By Jeff Labrecque
Updated October 22, 2012 at 07:18 PM EDT
Bob Schieffer
Credit: Charles Dharapak/AP

There was an episode in the recent first season of Aaron Sorkin’s The Newsroom where Jeff Daniels’ contrarian “Republican” made a bid to moderate one of the Republican primary debates by pitching an aggressive, adversarial approach where he would basically cross-examine the candidates. Both Sorkin and Daniels’ Will McAvoy were being dead serious, but after two real presidential debates between Barack Obama and Mitt Romney, that notion could not be more fantastical. First, PBS’s Jim Lehrer was figuratively stuffed into a locker by both candidates, and then CNN’s Candy Crowley was criticized by the Republicans for her real-time fact-checking.

In this tense, hyper-political atmosphere now steps CBS’s Bob Schieffer, a veteran of two previous presidential debates, in 2004 and 2008. His job will not be easy: Not only are the polls even, but the candidates have expressed a clear disdain for each other, resulting in frequent interruptions and sharp accusations of dishonesty. Schieffer is a revered Washington presence — he’s been with CBS since 1969 and hosted Face the Nation since 1991 — but he not only has to be aware of fairness tonight, he needs to keep the proceedings civil and focused. Speaking to the Palm Beach Post over the weekend, the 75-year old Schieffer said that he “won’t hesitate to say, ‘Can we get back on subject?'” if the candidates wander off course, but that generally, he expects more of the candidates than they’ve thus far displayed. “I think it would be great if I could pose a question and the two men could answer and the other guy says ‘That can’t be right,’ and they get into it,” he said. “They‘re free to ask each other questions [in those six 15 minute segments] and if they do it will be terrific.”

Neither side has complained in advance, something Crowley had to deal with, and Schieffer’s reputation precedes him: he’s moderated the third and final debate in each of the last two presidential elections. There’s hope that, in addition to adroitly leading the candidates through the foreign policy topics, Schieffer’s prestige can shame the two men into behaving more presidential — sort of like a favorite professor you wouldn’t want to disappoint.

Bob Schieffer Personnel File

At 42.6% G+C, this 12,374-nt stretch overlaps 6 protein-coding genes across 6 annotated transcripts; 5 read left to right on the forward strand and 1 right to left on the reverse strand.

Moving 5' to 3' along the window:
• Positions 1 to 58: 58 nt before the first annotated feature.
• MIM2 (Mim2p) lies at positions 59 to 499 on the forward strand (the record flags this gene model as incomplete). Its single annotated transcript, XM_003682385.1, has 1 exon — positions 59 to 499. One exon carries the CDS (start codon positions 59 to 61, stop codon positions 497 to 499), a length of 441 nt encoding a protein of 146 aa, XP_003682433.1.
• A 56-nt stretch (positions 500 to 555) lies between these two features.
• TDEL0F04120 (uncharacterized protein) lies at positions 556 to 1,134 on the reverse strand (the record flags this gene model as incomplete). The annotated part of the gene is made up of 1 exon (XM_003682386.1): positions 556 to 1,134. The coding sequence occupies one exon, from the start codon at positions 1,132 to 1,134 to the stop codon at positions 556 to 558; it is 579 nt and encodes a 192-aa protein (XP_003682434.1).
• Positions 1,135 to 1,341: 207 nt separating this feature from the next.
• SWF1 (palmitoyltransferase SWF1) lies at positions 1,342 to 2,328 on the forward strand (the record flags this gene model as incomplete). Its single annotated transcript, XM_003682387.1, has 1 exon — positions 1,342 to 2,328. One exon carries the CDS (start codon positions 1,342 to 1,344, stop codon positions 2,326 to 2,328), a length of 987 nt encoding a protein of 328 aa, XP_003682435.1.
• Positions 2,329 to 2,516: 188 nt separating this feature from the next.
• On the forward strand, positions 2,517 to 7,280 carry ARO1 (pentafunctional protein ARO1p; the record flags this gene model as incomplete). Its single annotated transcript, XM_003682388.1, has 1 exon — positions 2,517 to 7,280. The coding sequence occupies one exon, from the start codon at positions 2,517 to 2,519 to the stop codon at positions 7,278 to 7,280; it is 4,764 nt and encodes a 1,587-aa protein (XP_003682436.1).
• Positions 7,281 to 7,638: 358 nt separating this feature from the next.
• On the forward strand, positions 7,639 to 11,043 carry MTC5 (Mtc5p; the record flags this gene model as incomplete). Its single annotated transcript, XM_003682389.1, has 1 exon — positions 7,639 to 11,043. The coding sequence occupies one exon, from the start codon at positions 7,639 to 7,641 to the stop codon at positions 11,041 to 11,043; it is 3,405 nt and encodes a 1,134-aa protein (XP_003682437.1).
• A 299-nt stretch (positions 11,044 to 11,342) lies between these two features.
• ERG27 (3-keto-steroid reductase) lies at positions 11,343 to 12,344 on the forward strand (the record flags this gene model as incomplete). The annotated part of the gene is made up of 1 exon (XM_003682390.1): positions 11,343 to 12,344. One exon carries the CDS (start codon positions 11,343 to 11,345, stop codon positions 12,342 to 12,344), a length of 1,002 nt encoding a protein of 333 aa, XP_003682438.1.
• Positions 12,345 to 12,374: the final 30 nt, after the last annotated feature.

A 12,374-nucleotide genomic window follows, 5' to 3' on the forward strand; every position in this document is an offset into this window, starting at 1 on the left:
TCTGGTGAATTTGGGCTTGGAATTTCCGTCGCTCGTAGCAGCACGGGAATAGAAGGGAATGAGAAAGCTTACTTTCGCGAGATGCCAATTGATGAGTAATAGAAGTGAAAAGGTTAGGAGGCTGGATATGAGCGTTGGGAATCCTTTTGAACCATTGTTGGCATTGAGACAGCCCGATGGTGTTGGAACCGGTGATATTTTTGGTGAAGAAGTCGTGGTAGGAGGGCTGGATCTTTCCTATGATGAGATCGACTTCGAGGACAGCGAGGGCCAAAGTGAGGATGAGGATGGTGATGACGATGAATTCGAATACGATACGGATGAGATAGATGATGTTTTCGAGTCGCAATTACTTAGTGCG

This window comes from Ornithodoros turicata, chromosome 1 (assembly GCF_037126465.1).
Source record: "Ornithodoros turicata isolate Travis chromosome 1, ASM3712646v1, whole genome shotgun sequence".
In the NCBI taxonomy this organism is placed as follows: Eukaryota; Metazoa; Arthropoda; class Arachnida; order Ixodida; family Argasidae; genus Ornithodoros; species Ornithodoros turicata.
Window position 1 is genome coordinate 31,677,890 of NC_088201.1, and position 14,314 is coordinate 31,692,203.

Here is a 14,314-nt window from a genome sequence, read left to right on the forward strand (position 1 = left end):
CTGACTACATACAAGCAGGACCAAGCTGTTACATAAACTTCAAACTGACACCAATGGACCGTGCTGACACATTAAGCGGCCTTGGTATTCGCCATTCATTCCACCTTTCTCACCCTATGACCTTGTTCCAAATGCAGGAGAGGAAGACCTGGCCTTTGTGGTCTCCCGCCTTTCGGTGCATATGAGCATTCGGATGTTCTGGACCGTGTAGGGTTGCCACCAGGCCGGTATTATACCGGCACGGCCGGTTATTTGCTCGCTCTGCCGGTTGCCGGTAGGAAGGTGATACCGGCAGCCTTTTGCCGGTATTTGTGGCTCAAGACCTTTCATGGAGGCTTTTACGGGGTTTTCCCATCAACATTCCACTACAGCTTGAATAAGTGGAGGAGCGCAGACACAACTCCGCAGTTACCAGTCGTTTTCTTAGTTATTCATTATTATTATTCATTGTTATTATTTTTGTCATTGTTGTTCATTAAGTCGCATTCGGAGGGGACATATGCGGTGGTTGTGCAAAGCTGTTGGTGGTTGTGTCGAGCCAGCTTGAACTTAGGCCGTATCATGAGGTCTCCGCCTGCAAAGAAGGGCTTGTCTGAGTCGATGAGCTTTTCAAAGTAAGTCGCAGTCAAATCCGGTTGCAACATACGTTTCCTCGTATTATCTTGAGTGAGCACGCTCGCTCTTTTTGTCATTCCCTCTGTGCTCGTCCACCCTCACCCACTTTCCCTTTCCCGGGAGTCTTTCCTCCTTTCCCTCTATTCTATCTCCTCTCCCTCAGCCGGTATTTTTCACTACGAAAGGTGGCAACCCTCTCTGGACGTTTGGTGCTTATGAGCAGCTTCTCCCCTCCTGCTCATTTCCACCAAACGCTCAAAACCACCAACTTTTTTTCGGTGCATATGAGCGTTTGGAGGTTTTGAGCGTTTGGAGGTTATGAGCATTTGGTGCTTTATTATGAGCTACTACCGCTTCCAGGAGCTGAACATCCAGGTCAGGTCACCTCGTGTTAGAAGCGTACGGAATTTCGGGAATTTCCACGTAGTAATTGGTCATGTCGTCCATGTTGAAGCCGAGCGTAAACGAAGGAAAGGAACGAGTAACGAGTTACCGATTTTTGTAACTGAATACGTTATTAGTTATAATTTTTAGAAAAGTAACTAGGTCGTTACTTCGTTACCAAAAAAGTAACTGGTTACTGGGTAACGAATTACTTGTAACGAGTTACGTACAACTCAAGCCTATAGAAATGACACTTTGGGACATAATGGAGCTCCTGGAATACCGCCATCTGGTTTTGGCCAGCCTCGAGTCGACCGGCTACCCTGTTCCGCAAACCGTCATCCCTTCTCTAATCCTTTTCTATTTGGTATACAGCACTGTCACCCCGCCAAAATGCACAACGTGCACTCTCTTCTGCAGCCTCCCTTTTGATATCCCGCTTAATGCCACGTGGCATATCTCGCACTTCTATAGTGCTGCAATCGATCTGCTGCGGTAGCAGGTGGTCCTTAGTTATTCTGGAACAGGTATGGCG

Current Title: CBS’s chief Washington correspondent and host of Face the Nation. He’s been with the network since 1969, having covered all four major government beats — the White House, the Pentagon, the State Department and Capitol Hill.

Twitter feed: @bobschieffer

First Journalism Job: Police reporter for the Fort Worth Star-Telegram. (He was in Dallas when JFK was assassinated.)

First TV Job: News anchor for WBAP-TV in Fort Worth.

Hometown(s): Austin and Fort Worth, Texas

Education: Texas Christian University 1959 (In 2005, the college named its journalism school after him.)

Personal: Married to the former Patricia Penrose since 1969. They have two daughters. His brother, Tom, served as an ambassador under President George W. Bush and also worked for both the Texas Rangers and the Los Angeles Dodgers.

Hobbies: Songwriting. Schieffer penned four songs for a Washington band called Honky Tonk Confidential. You can hear his crooning skills on the song “TV Anchorman.”

In His Own Words: “I don’t believe anyone is totally objective, including me. But I think it is much easier to be fair than it is to be objective, and that’s what I strive for. Fairness generally comes down to making sure that both sides in any issue get a chance to express their point of view. It’s the job of the reporter to give both sides their chance but we also have to make sure to get as close to the truth as we possibly can. When either side says something that we know is not correct, it’s our job to correct it.” — in a chat in 2008

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